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Common Networks guns for a gig

Common Networks, a wireless ISP specializing in unlicensed spectrum, plans to deploy 1-Gig broadband services later this year as it begins to roll out new rooftop hardware that uses the new 802.11ay standard.

Common Networks' new Peregrine-branded hardware – named after the speedy bird of prey – is equipped with Qualcomm's new 60GHz WiFi chipset and Common's own networking software. Common Networks said Peregrine also takes advantage of networking software features from Facebook's Terragraph 60GHz technology that time-synchronize nodes to help reduce radio interference on high-speed wireless networks.

Common Networks says its new Peregrine-branded rooftop hardware, equipped with 802.11ay technology, is purpose-built for outdoor wireless broadband on 60GHz links, and represents a step up from its legacy 802.11ad-based platform.
Common Networks says its new Peregrine-branded rooftop hardware, equipped with 802.11ay technology, is purpose-built for outdoor wireless broadband on 60GHz links, and represents a step up from its legacy 802.11ad-based platform.

Common Networks said the new hardware, which delivers broadband service on unlicensed spectrum in the 60GHz band, packs a peak data rate of 4.6 Gbit/s, putting the company on a path to offer 1-Gig services to individual customers later this year in select parts of the California Bay Area.

Common Networks has yet to announce pricing on its coming 1-Gig offering, but the new tier will represent a big step up from its current, high-end data tier – a symmetrical 300 Mbit/s delivered over 60GHz links for $49 per month. Common Networks also offers an 80Mbit/s offering (currently its most popular tier) for $39 per month, and a 20Mbit/s plan priced at $34 per month, using 5GHz spectrum. All tiers are offered without data caps and long-term contracts, the company says.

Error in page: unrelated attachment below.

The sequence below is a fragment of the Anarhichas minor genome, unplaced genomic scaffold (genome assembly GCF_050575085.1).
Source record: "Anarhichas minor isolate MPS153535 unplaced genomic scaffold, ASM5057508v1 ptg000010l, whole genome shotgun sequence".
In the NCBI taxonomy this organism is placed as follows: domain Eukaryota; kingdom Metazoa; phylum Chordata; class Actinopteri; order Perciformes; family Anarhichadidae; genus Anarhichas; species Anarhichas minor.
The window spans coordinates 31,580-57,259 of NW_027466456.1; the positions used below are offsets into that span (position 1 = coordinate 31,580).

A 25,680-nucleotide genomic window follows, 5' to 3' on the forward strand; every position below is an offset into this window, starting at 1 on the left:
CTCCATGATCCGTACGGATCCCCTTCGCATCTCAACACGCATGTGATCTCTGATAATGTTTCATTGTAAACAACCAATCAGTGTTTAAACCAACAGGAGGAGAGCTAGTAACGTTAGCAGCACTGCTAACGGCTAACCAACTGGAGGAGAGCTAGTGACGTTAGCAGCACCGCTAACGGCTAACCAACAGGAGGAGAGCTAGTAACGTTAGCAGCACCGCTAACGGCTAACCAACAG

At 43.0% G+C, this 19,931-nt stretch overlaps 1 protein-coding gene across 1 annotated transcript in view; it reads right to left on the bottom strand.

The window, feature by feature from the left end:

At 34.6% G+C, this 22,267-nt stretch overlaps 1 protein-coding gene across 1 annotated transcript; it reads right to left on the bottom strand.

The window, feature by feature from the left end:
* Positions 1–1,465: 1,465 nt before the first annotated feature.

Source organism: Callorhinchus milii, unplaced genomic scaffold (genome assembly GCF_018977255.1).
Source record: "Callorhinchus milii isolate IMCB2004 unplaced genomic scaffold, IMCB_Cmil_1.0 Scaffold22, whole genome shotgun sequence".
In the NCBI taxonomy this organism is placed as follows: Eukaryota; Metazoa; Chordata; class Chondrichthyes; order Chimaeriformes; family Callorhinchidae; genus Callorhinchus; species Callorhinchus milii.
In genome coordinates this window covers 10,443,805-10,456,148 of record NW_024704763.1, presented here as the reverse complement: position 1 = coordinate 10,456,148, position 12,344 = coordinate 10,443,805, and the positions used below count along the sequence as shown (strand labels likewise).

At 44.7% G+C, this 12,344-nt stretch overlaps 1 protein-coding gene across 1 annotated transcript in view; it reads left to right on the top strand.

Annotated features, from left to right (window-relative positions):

Common Networks' prior generation 802.11ad-based technology for 60GHz was not purpose-built for outdoor wireless broadband service, but was still good enough to support a 300 Mbit/s service, company co-founder and CEO Grace Chen said. The new 802.11ay hardware, she added, is more tightly tuned for outdoor wireless broadband service and employs TDMA time-synching, a technique that enables the re-use of channels across dense areas over 60GHz links.

Common Networks expects the new Peregrine hardware to deliver full throughput at up to 200 meters, and estimates that about 80% of its links are currently delivering service over a span of less than 250 to 300 meters.

Chen said the plan is to put new customers on the new Peregrine hardware along with some swap-outs of existing customers. The initial rollout of the new technology is set to begin this spring and ramp up in the summer.

Grace Chen
Common Networks' co-founder and CEO says the company is considering a new round of funding in support of an expansion plan to launch services in 25 more markets by 2025.
Common Networks' co-founder and CEO says the company is considering a new round of funding in support of an expansion plan to launch services in 25 more markets by 2025.

Early on, Common Networks has focused on delivering services to individual homes as well as some multiple dwelling units in the California Bay Area, including parts of Alameda, Santa Clara, San Jose and Sunnyvale that cover more than 100,000 people. Common Networks, which competes with incumbent cable operator Comcast in most of those areas, expects to reach into parts of the east part of the Bay Area and into east Oakland later into 2020.

Expansion plans
Chen said Common Networks plans to expand into 25 new US markets by 2025, but is not identifying those markets yet. Common Networks has raised about $38 million so far, and is considering the pursuit of a new round to help fund its expansion strategy. But those lofty ambitions could prove to be a tall order – Starry, another startup that delivers fixed wireless broadband in millimeter wave bands, failed to meet a goal to expand service to 22 markets by 2019.

Common Networks will continue to focus on unlicensed 5GHz and 60GHz spectrum, alongside some lightly licensed spectrum in the 24GHz, 70GHz and 80GHz bands. However, Common Networks is keeping close tabs on potential opportunities that emerge from the 3.5GHz Citizens Broadband Radio Service (CBRS) band, which will support both licensed and unlicensed use cases.

"As far as licensed spectrum, there's no real plan to build on and buy spectrum. It's a pretty capital-intensive game," Chen said, but added that Common Networks could look to partner with third parties that do bid for CBRS spectrum.

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— Jeff Baumgartner, Senior Editor, Light Reading

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